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. Last Updated: 07/27/2016

From Privilege to Poverty: Life in the Secret Cities

Once pampered enclaves for the best Soviet scientists, the former secret nuclear cities now confront unpaid wages, dwindling resources and an increasingly restive population.

KRASNOYARSK-26, Western Siberia - When Andrei Sokolov came to this nuclear city more than 30 years ago it was a bastion of privilege for the Soviet Union's scientific elite.

Its very existence was a state secret. Behind barbed-wire fences, and hidden inside a mountain of granite, three nuclear reactors produced tons of plutonium for the nation's nuclear arsenal. Its scientists, the nation's brightest, lived the Soviet dream: the best food and wages the Kremlin could provide.

Krasnoyarsk-26 remains closed off from the world. But these days it is an impoverished ward of the state, and a vexing worry for Russian and U.S. officials who fear Russia's best scientists will leave for aspiring nuclear powers like Iran and Iraq.

Sokolov, 58, one of the city's top nuclear specialists, says he is not leaving. He sometimes goes months without his meager salary, and he and his neighbors recently endured a few weeks without heat. Like the humblest Russian peasant, his wife, Nadezhda, helps make ends meet by canning cabbages, cucumbers and tomatoes from the garden at their dacha, and she cannot look back without a twinge of regret. "It was better then,'' she said. "The city was clean. Everything was in abundance. There was no economic panic. We were young and everything seemed beautiful to us.''

While the Sokolovs are stoical about the future, nobody can be sure about the thousands of other specialists in Russia's 10 nuclear cities. The government has become so concerned about the tumbling morale of its top nuclear scientists that it has ordered its security services to secretly monitor them, Russia's nuclear power minister said in an interview.

In Washington, the Energy Department has pledged as much as $30 million in assistance through 1999 to start up new businesses in the hope that the enterprises will be able to attract hundreds of millions more in Western investment.

But critics worry that the aid is too little to make a difference. And with the economy in crisis and investors fleeing, attracting foreign investment is harder than ever.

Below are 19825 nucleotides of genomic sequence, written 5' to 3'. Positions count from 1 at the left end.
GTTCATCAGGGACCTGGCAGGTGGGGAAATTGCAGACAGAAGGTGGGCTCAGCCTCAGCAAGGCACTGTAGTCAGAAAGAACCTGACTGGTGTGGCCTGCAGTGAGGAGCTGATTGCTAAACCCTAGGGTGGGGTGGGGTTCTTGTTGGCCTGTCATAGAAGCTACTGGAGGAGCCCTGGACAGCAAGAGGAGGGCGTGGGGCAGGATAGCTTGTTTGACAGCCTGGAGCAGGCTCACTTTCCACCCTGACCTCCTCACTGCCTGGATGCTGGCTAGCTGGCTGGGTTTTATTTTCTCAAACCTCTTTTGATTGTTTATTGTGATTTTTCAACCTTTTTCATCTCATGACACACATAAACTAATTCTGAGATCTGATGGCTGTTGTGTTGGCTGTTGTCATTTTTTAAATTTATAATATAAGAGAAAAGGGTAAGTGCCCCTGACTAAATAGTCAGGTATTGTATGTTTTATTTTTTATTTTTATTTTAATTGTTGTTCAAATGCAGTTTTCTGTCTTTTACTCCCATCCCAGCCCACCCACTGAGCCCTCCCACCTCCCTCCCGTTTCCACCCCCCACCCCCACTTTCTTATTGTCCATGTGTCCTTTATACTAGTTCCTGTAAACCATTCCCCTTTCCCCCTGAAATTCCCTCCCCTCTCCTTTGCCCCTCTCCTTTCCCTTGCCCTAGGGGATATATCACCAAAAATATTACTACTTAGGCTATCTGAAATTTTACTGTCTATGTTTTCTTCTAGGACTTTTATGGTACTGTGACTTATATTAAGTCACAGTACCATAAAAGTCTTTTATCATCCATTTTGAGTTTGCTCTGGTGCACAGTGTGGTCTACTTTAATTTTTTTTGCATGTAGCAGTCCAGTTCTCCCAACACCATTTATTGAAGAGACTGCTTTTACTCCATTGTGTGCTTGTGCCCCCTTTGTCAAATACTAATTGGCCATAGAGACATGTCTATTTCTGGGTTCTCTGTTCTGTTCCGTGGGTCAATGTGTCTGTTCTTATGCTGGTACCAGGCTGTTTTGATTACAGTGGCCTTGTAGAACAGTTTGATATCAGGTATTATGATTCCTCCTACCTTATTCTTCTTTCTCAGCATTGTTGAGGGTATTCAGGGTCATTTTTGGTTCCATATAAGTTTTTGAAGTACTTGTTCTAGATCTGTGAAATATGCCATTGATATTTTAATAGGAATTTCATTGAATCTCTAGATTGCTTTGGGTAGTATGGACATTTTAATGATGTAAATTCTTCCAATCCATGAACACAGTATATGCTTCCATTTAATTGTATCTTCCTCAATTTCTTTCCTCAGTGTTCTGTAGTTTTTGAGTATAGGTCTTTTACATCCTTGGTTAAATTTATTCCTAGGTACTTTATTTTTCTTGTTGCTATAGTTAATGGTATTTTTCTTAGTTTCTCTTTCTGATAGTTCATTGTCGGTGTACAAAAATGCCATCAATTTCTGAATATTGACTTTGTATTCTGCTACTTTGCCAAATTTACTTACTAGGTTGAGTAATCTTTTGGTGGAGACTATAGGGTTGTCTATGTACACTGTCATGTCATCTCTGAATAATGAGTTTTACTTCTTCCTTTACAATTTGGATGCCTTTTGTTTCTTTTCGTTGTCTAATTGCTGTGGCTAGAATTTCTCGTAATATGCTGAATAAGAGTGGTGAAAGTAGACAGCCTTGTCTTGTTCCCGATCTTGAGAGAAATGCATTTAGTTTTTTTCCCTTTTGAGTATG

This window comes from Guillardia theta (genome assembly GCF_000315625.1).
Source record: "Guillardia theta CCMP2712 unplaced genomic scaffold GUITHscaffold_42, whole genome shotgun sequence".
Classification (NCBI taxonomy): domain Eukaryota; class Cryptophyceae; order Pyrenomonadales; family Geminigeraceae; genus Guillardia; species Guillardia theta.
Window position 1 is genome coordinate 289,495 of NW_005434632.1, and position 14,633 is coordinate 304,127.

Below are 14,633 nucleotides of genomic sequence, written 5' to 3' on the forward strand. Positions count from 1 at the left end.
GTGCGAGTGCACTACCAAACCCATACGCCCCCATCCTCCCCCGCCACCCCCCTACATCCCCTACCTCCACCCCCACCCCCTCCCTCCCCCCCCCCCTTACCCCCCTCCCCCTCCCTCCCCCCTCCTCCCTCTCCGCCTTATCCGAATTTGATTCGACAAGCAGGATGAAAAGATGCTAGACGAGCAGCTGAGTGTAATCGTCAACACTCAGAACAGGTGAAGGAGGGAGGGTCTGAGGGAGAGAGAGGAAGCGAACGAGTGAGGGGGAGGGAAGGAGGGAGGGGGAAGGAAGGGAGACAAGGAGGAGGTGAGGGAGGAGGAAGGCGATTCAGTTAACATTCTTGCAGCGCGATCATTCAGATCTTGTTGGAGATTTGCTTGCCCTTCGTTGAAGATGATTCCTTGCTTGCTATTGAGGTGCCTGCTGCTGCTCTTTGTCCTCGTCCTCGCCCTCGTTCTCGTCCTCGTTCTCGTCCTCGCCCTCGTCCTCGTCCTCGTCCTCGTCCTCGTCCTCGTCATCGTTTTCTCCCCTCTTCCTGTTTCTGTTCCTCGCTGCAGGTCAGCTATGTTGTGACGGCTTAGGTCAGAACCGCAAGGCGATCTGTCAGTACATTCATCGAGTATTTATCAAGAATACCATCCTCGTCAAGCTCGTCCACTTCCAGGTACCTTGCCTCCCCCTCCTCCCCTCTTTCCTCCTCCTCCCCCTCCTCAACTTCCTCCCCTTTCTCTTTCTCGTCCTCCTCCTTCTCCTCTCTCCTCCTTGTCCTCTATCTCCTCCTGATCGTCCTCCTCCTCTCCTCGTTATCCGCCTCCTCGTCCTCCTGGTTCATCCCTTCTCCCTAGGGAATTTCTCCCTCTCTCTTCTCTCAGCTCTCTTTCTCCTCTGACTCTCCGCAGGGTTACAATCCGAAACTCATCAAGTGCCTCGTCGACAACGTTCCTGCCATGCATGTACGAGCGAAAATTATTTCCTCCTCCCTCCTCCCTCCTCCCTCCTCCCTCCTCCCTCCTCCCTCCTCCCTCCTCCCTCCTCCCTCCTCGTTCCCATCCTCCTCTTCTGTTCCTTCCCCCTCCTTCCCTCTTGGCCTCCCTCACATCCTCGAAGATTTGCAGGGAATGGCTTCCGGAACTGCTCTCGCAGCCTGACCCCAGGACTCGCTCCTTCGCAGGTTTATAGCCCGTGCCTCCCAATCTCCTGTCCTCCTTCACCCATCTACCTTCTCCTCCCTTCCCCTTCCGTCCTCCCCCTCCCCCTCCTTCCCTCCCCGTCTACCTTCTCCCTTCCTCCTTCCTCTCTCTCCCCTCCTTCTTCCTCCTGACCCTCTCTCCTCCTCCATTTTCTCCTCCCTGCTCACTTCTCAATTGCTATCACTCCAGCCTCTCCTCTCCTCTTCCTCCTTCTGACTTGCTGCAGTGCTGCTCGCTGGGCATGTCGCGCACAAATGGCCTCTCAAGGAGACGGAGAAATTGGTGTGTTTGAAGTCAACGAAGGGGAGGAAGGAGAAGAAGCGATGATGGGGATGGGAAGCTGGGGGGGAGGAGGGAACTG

As winter began to creep across the heartland, nuclear workers took to the streets to demand back pay. Guards at nuclear laboratories have abandoned their posts to forage for food. Power shortages threaten to shut down electronic security systems designed to safeguard stores of weapons-grade materials.

Krasnoyarsk-26 has endured its share of tribulations: a restive work force, months of unpaid wages and the temporary shutdown of its lone nuclear reactor, which forced residents to endure the bitter Siberian chill. "The situation in the nuclear closed cities is very close to catastrophic,'' said Viktor Orlov, director of the Moscow-based Center for Policy Studies and an expert on Russia's nuclear complex.

The armed guards at the checkpoint for Krasnoyarsk-26 provide a sobering reminder to visitors that they are about to enter a state within a state. Outsiders must get the blessing of the Federal Security Service, the heir to the KGB. Passports are inspected and, in the case of foreigners, escorts provided.

The residential heart of this city of 18 square kilometers gives a hint of its past glory. There is an artificial lake with three beaches. Its movie theater, which used to receive first-run Soviet films the day after they appeared in Moscow, displays an ad for the American film "Titanic.'' There are more sports facilities than in most Russian cities of this size, and a well-tended park, which features a statue of Lenin staring vacantly into space. (It had been looking approvingly at Stalin before Nikita Khrushchev launched his campaign to de-Stalinize the nation and the dictator's statue was removed.)